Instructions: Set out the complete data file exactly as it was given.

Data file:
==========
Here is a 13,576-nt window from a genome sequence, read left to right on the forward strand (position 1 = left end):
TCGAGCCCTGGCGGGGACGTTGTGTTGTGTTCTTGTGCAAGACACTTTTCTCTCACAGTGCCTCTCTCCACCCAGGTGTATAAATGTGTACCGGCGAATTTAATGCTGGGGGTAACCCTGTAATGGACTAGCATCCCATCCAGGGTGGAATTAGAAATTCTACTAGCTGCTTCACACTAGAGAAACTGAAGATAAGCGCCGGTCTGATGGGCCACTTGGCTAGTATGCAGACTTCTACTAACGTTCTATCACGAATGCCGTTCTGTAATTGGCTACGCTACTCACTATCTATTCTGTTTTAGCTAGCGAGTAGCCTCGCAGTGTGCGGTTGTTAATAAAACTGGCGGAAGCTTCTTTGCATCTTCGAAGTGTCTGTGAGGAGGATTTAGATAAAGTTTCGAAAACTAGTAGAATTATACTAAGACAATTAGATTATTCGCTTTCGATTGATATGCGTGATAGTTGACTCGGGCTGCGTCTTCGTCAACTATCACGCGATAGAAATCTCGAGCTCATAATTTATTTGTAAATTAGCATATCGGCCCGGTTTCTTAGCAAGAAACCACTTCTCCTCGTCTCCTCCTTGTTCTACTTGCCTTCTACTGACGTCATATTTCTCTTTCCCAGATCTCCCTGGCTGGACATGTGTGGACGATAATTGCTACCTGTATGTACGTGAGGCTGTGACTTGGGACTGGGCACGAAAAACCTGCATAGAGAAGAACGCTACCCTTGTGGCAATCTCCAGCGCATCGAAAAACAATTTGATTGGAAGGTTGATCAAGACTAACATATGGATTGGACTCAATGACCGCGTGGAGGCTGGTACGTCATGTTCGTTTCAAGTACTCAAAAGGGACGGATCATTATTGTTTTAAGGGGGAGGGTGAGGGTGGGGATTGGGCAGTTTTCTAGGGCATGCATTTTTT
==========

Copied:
Here is a 13,576-nt window from a genome sequence, read left to right on the forward strand (position 1 = left end):
TCGAGCCCTGGCGGGGACGTTGTGTTGTGTTCTTGTGCAAGACACTTTTCTCTCACAGTGCCTCTCTCCACCCAGGTGTATAAATGTGTACCGGCGAATTTAATGCTGGGGGTAACCCTGTAATGGACTAGCATCCCATCCAGGGTGGAATTAGAAATTCTACTAGCTGCTTCACACTAGAGAAACTGAAGATAAGCGCCGGTCTGATGGGCCACTTGGCTAGTATGCAGACTTCTACTAACGTTCTATCACGAATGCCGTTCTGTAATTGGCTACGCTACTCACTATCTATTCTGTTTTAGCTAGCGAGTAGCCTCGCAGTGTGCGGTTGTTAATAAAACTGGCGGAAGCTTCTTTGCATCTTCGAAGTGTCTGTGAGGAGGATTTAGATAAAGTTTCGAAAACTAGTAGAATTATACTAAGACAATTAGATTATTCGCTTTCGATTGATATGCGTGATAGTTGACTCGGGCTGCGTCTTCGTCAACTATCACGCGATAGAAATCTCGAGCTCATAATTTATTTGTAAATTAGCATATCGGCCCGGTTTCTTAGCAAGAAACCACTTCTCCTCGTCTCCTCCTTGTTCTACTTGCCTTCTACTGACGTCATATTTCTCTTTCCCAGATCTCCCTGGCTGGACATGTGTGGACGATAATTGCTACCTGTATGTACGTGAGGCTGTGACTTGGGACTGGGCACGAAAAACCTGCATAGAGAAGAACGCTACCCTTGTGGCAATCTCCAGCGCATCGAAAAACAATTTGATTGGAAGGTTGATCAAGACTAACATATGGATTGGACTCAATGACCGCGTGGAGGCTGGTACGTCATGTTCGTTTCAAGTACTCAAAAGGGACGGATCATTATTGTTTTAAGGGGGAGGGTGAGGGTGGGGATTGGGCAGTTTTCTAGGGCATGCATTTTTT